Project description:Differences in the pathogenesis and clinical characteristics between lamellar macular hole (LMH) with and without LMH-associated epiretinal proliferation (LHEP) can have surgical implications. This study investigated the effects of treating LHEP by foveolar internal limiting membrane (ILM) non-peeling and epiretinal proliferative (EP) tissue repositioning on visual acuity and foveolar architecture. Consecutive patients with LHEP treated at our institution were enrolled. The eyes were divided into a conventional total ILM peeling group (group 1, n?=?11) and a foveolar ILM non-peeling group (group 2, n?=?22). In group 2, a doughnut-shaped ILM was peeled, leaving a 400-?m-diameter ILM without elevated margin over the foveola after EP tissue repositioning. The EP tissue was elevated, trimmed, and inverted into the LMH. Postoperatively, the LMH was sealed in all eyes in group 2, with significantly better best-corrected visual acuity (-0.26 vs -0.10 logMAR; p?=?0.002). A smaller retinal defect (p?=?0.003), a more restored ellipsoid zone (p?=?0.002), and a more smooth foveal depression (p?<?0.001) were achieved in group 2. Foveolar ILM non-peeling and EP tissue repositioning sealed the LMH, released the tangential traction, and achieved better visual acuity. The presumed foveolar architecture may be reconstructed surgically. LMH with LHEP could have a combined degenerative and tractional mechanism.
Project description:Purpose:To report the intraoperative optical coherence tomography (OCT)-guided surgery of a consolidated sub-internal limiting membrane (ILM) hemorrhage that developed into a sub-ILM fibrotic membrane in a child with a history of Terson syndrome. Observations:A one year-old boy with a history of Terson syndrome due to a motor vehicle accident presented three months after trauma with a white feather-shaped membrane in the left macula. Preoperative OCT showed a preretinal hyperreflective tissue at the foveal center. The patient underwent pars plana vitrectomy. After separation of the posterior hyaloid, intraoperative OCT did not show any change in structural components. After peeling the ILM, the fibrotic membrane persisted. A bent 30-gauged needle was used to create a plane of dissection in the adherent sub-ILM membrane, which was then peeled with ILM forceps without complication. Post-operative OCT confirmed complete excision without evidence of macular edema. Pathology results indicated presence of fibrocellular tissue that contained hemosiderin, consistent with old organized hemorrhage as a component of the membrane. Conclusion and importance:Sub-ILM hemorrhage may persist as a tautly adherent fibrotic membrane that can mimic the appearance of an epiretinal membrane or a chronic subhyaloidal hemorrhage during examination, especially in young children. Intraoperative OCT may aid in select complex macular surgery cases to better delineate the planes of dissection during sub-ILM fibrosis excision.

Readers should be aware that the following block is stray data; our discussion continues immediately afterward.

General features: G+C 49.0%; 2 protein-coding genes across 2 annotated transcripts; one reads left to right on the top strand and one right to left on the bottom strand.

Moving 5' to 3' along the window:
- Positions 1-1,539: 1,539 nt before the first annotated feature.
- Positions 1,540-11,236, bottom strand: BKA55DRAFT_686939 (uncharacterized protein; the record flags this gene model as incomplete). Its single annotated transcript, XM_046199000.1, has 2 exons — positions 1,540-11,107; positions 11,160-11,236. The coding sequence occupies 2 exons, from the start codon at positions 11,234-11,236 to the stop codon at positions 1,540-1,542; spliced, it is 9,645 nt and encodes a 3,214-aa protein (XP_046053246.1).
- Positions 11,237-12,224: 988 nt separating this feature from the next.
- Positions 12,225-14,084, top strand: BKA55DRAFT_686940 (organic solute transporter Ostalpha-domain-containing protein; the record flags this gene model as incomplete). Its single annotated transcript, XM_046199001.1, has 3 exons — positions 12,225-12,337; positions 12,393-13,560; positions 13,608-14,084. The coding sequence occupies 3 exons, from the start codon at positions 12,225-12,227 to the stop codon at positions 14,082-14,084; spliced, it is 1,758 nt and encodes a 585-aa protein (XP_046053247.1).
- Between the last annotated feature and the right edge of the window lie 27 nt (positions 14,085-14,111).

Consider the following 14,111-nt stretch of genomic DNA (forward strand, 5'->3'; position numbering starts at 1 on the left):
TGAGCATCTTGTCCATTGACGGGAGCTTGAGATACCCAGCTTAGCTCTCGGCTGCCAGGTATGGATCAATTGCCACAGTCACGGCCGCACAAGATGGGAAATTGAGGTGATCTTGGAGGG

Project description:PurposeTo determine whether the inverted internal limiting membrane (ILM) flap technique contributes to high reattachment and closure rates in patients with macular hole-associated retinal detachment (MHRD).Patients and methodsIn all, 15 eyes of 15 patients with MHRD undergoing 25-gauge pars plana vitrectomy with the inverted ILM flap technique or ILM peeling. The patients were divided into the inverted ILM flap technique group (6 eyes) and ILM peeling group (9 eyes). The logarithm of minimal angle of resolution best-corrected visual acuity (BCVA) and retinal attachment and macular hole closure rates were compared between the two groups before and after surgery.ResultsNo significant differences were found in the pre- and postoperative BCVA at 1 and 3 months after surgery in either group (inverted ILM flap technique group, preoperatively 1.04±0.55, 1 month 0.95±0.30, 3 months 0.83±0.22; ILM peeling group, preoperatively 1.00±0.44, 1 month 1.05±0.38, 3 months 1.06±0.49; P>0.05, respectively). The postoperative BCVA at 6 months after surgery was significantly better in the inverted ILM flap technique group than in the ILM peeling group (inverted ILM flap technique group, 0.62±0.35; ILM peeling group, 1.02±0.41, P=0.045). The improvement in BCVA was significantly better in the inverted ILM flap technique group than in the ILM peeling group (inverted ILM flap technique group, -0.41±0.29; ILM peeling group, 0.02±0.36; P=0.021). The primary macular hole closure rates were 100% in the inverted ILM flap technique group and 55.5% in the ILM peeling group. The primary reattachment rates were 100% in the inverted ILM flap technique group and 55.5% in the ILM peeling group. The primary macular hole closure and reattachment rates were not significantly different in both groups (P=0.056, respectively).ConclusionThe inverted ILM flap technique is a useful procedure for MHRD in highly myopic eyes.